OST Voices Episode #18 | Growing, Making, and Eating Food Together By Emily Richardson, Youth Programs Director, Common Good City Farm

OST Blog Series
April 27, 2022
Blog Post

Youth cutting vegtibales from the garden

Everyone knows kids can be picky eaters, but when they come to Common Good City Farm, they are eager to try new recipes–especially when they’ve helped grow, harvest, and chop the veggies for each dish. Even better, young people who participate in our LEAF program bring home the recipes to make with their families. Some recent favorites include spring rolls with dipping sauce, vegetable stew, Greek yogurt dips, and energy seed balls. Are you hungry yet?

Each Thursday and Sunday, we welcome young people to the farm to learn and eat. First we have a discussion about a garden- or food-related topic, then we cook a recipe together related to that topic. When a particular crop is in season, our young chefs also have the opportunity to harvest the vegetables themselves. Kids are really excited to chop vegetables and eat what they’ve chopped and measured. Our classes are completely hands-on. I admit not every recipe is popular, but we haven’t had any complete failures! Everyone is willing to try it when they’ve helped make something, and most kids like the result.

Feeding the Neighborhood

Common Good City Farm is a half acre urban farm located in Ledroit Park, right in the middle of the neighborhood. Our aims are to increase food access and nutrition education and to build community around the farm space, especially for our neighbors who may have less access to those things. We hold a weekly seasonal produce market–using a pay-what-you-can model–where we offer what we grow as well as bring in food from other farms to make sure our customers have a variety of fruits and vegetables to choose from.

In 2020 and 2021, we assembled hundreds of recipe kits including fresh ingredients and distributed them at pop-up markets for families with kids of all ages to take home and make with their families. We also distributed cooking tool kits to many families with kids, so we knew that young people had some basics like aprons, cutting boards, and kid-safe knives to use when making our recipes. Even though we’re back to having in-person classes, we realized that giving out the recipe kits was a great way to introduce nutritious food to more families, so we’ve continued to do that. We partner with the Ledroit Park Civic Association, Friends of Ledroit Park, and local mutual aid groups and organizers to incorporate kid-friendly elements to community events. We’ll take any opportunity to share our food with the neighborhood!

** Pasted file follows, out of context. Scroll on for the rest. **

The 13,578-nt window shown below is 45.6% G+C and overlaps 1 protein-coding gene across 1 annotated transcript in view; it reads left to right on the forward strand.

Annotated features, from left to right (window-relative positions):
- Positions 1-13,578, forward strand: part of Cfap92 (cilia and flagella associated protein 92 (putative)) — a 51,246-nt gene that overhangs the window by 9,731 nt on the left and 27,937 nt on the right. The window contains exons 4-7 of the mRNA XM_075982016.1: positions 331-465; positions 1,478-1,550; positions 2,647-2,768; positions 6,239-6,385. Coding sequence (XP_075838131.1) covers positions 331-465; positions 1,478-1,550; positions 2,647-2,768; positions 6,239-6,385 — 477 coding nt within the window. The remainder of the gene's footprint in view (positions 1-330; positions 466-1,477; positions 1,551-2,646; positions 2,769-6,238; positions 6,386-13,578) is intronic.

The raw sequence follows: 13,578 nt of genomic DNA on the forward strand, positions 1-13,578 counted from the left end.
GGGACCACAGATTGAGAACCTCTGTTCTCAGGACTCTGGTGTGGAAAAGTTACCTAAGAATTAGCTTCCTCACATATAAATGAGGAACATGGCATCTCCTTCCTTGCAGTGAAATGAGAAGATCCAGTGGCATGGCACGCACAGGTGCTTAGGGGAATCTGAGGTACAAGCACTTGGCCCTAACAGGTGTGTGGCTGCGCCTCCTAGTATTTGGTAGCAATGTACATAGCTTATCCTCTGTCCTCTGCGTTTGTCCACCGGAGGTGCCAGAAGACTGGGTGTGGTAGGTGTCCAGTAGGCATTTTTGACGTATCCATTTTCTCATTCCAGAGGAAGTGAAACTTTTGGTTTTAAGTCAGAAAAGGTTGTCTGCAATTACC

Educating Young People and Engaging Adults

LEAF (Learning for the Environment, Agriculture and Food) is different from many out-of-school-time programs in a few ways. While our curriculum is primarily geared toward elementary-aged kids, we don’t turn anyone away. If someone wants to participate, we’re happy to include them! Because it’s a drop-in program that doesn’t require pre-registration, we reach a wider range of young people. Kids can just find their way to us or parents can bring them. We want everyone to feel welcome at the farm.

If we had more funding we would love to add another day of classes or just keep the garden open and supervised so more young people could come in to help with whatever tasks are on the list for the day. That would give them another chance to interact with our educators and be a part of what’s growing on the farm.

In addition to giving out recipe kits, we also engage adults in the neighborhood with nutrition workshops, an herbalism training program, and volunteer opportunities to learn about urban farming. When parents come to pick up their kids from LEAF, we always offer them a sample of the food we prepared, and talk with them about it. They have great ideas for what spice or what ingredient they would add to the recipe if they made it at home, and we send home the recipes and encourage them to make it their way. Our goal is always to positively influence nutrition for everyone in our community.

Connect with Common Good City Farm on Twitter, Facebook, and Instagram.